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Coding the Question Forms

Coding the form for a short answer question is quite easy using a text box. For example, the form shown below is used in Part 5-7 which discusses some of the string functions in the standard library.

<hr>
Write an <code>if</code> statement (just the
first line, not the body) that tests to see if
the string named <code>target</code> is equal
to the name of student number n in the array:
<pre>
char names[1400][30] ;
</pre>
<form action="http:proc5-7.cgi"
  method="post">
<input type="text" size=40
  name="answer1" value="">
<input type="submit"
  value="Submit Answer">
<input type="reset"
  value="Clear Answer">
</form>
<hr>
This fragment of HTML code is the description of the form which is seen in Figure 2. Here we have three input fields in the form, a text box, a submit button and a reset button. The reset button just clears the text window. The submit button is used to send the student's answer back to the tutorial server. Text input boxes are named and can have an initial value. Here we've named the box answer1 and have given it no initial value. When the submit button is clicked, a message is sent from the browser to the server asking that the proc5-7.cgi program be run with an input string containing the current contents of the text box labeled by its name.

In addition to the text input type, HTML specifies a radio button input type. With this input type, the browser automatically gives the correct one-of-many behavior in the user interface. The following example illustrates its use.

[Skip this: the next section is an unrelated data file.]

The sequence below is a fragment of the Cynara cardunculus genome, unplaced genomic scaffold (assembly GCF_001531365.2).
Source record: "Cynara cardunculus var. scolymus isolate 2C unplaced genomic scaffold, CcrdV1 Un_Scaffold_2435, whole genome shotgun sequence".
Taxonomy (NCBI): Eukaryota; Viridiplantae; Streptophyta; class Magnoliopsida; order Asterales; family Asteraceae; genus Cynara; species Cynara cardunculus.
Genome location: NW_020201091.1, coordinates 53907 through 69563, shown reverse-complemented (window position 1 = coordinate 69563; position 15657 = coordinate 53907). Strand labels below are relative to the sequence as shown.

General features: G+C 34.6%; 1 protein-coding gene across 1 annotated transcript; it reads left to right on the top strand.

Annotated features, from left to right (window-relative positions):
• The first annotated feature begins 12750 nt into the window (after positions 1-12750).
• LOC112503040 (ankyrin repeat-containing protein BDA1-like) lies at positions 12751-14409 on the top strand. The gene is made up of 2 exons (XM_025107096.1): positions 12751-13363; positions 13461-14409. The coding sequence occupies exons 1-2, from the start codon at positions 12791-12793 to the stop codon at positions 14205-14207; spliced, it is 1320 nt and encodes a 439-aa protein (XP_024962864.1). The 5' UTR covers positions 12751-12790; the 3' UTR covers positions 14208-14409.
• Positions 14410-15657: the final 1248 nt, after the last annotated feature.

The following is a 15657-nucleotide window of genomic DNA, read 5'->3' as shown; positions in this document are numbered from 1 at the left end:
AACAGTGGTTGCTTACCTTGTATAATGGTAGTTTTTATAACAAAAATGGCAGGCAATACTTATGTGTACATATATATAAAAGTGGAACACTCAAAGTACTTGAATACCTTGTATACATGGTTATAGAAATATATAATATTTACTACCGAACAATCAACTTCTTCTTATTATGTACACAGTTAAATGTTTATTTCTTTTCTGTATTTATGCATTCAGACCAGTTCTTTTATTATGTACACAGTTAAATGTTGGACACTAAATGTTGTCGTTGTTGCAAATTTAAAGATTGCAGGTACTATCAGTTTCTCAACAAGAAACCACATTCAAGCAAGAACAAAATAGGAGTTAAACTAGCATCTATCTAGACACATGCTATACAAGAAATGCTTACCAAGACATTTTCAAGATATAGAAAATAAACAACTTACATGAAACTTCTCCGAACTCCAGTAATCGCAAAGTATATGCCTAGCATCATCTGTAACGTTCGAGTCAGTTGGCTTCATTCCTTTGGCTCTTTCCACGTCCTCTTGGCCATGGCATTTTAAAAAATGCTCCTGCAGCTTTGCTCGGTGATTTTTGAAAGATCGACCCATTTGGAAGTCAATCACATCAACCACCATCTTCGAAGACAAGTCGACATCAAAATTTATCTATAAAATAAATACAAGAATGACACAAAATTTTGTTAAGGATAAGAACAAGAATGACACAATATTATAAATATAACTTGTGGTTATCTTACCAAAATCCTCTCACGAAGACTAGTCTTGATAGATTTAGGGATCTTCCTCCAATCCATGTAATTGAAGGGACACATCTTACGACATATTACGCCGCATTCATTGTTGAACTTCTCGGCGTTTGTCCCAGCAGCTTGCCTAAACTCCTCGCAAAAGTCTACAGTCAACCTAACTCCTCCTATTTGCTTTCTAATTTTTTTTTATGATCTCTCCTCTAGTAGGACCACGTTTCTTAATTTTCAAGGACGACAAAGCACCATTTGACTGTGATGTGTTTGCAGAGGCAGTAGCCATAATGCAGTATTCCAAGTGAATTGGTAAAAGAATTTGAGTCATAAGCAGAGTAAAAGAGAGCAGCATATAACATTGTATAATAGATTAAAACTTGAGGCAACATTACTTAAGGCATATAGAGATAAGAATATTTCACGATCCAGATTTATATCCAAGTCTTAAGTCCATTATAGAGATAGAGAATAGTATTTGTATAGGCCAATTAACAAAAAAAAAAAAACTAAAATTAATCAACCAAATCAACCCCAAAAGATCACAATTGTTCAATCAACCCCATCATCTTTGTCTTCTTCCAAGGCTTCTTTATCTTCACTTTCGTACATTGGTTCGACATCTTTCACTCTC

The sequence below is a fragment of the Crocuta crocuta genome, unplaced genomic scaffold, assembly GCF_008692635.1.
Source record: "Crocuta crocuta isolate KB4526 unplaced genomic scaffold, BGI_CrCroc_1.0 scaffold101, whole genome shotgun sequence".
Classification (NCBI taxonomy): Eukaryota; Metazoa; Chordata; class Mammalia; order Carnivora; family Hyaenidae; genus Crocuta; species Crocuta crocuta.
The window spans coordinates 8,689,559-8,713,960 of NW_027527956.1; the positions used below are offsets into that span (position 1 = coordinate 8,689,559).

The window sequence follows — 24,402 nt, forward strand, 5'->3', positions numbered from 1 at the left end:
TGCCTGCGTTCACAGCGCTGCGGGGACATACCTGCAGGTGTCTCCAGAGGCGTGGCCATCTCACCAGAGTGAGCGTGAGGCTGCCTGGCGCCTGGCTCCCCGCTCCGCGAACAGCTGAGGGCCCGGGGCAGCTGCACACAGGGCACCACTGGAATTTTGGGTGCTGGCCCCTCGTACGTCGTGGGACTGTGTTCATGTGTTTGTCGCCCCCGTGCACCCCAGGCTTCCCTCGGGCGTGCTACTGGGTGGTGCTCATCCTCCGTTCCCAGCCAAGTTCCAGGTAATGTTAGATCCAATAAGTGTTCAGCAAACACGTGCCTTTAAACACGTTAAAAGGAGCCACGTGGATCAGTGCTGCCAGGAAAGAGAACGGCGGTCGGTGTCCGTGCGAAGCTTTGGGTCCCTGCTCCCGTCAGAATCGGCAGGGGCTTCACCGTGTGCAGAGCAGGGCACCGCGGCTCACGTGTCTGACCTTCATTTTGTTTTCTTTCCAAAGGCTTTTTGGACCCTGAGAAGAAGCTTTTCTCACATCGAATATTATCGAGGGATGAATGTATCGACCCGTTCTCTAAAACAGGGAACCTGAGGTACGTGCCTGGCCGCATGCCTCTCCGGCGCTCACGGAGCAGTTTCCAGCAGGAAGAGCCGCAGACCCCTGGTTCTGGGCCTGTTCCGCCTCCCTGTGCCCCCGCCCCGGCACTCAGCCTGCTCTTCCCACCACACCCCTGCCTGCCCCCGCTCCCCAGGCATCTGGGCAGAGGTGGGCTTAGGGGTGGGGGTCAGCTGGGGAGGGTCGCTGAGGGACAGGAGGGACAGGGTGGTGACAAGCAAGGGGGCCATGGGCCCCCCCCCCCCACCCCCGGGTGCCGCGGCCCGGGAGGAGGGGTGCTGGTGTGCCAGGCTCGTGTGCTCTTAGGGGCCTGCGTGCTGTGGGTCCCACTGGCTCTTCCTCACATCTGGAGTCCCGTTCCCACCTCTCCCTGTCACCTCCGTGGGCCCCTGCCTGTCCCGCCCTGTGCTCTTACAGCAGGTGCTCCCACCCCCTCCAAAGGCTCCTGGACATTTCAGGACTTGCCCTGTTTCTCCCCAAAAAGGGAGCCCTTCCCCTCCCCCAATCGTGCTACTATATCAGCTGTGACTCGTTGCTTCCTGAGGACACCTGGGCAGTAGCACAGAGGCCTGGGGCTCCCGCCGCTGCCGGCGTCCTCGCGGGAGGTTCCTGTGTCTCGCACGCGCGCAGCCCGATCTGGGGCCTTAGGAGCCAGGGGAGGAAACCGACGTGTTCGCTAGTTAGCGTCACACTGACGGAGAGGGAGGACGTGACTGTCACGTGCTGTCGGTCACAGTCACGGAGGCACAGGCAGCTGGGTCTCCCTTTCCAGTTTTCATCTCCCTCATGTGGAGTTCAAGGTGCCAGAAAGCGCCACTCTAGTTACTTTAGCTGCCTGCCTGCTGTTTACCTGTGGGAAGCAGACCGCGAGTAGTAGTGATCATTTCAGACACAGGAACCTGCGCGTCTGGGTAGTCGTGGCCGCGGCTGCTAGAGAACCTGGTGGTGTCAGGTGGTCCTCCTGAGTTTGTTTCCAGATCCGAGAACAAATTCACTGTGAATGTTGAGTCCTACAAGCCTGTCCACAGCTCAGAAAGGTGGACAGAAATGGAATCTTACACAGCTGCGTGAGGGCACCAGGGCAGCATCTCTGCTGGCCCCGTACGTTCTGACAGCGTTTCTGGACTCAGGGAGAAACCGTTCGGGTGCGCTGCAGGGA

<hr>
What will this loop print?
<pre>
for( i = 0; i < num_stud; ++i ) {
  if( grades[i][3] > 90 && names[i][1] == 's' )
     printf( "%s\n", names[i] ) ;
}
</pre>
<form action="http:proc5-5.cgi" method="post">
<input type="radio" name="answer5-5" value="A">
All names of students whose names have the
first letter s or who scored better than 90 on
the third assignment.<br>
<input type="radio" name="answer5-5" value="B">
All names of students whose names have the
second letter s or who scored better than 90
on the fourth assignment.<br>
<input type="radio" name="answer5-5" value="C">
All names of students whose names have the
first letter s and who scored better than 90
on the third assignment.<br>
<input type="radio" name="answer5-5" value="D">
The name of the first student whose name has
the second letter s and who scored better than
90 on the fourth assignment.<br>
<input type="radio" name="answer5-5" value="E">
All names of students whose names have the
second letter s and who scored better than 90
on the fourth assignment.<br>
<input type="submit" value="Submit Answer">
<input type="reset" value="Clear Answer">
</form>
<hr>

Here all the radio input devices have the same name. This tells the browser that they are to be grouped into a single radio group where if one is pressed, all others are released. When the form is submitted, the browser sends a message of the form answer5-5=D (here, we've assumed that the fourth option was selected).

A many-of-many multiple choice question can be implemented by using checkboxes. These boxes are not connected like the radio boxes are. Here each box has a different name, but they all will have the value T, if they are checked. This is illustrated in the example below.

<hr>
Which statements are valid if
<code>name</code> is an array of characters.
<form action="http:proc5-4.cgi" method="post">
<input type="checkbox" name="answer5-4a"
  value="T">scanf( "%s", name ) ;<br>
<input type="checkbox" name="answer5-4b"
  value="T">scanf( "%s", &name ) ;<br>
<input type="checkbox" name="answer5-4c"
  value="T">name[5] = 'a' ;<br>
<input type="checkbox" name="answer5-4d"
  value="T">name[5] = '\n' ;<br>
<input type="checkbox" name="answer5-4e"
  value="T">name = "Me" ;<br>
<input type="submit" value="Submit Answer">
<input type="reset" value="Clear Answer">
</form>
<hr>


Next: The Server (CGI) Side Up: Implementation of the Tutorial Previous: Implementation of the Tutorial

Brian L. Stuart
Mon Aug 12 16:20:19 CDT 1996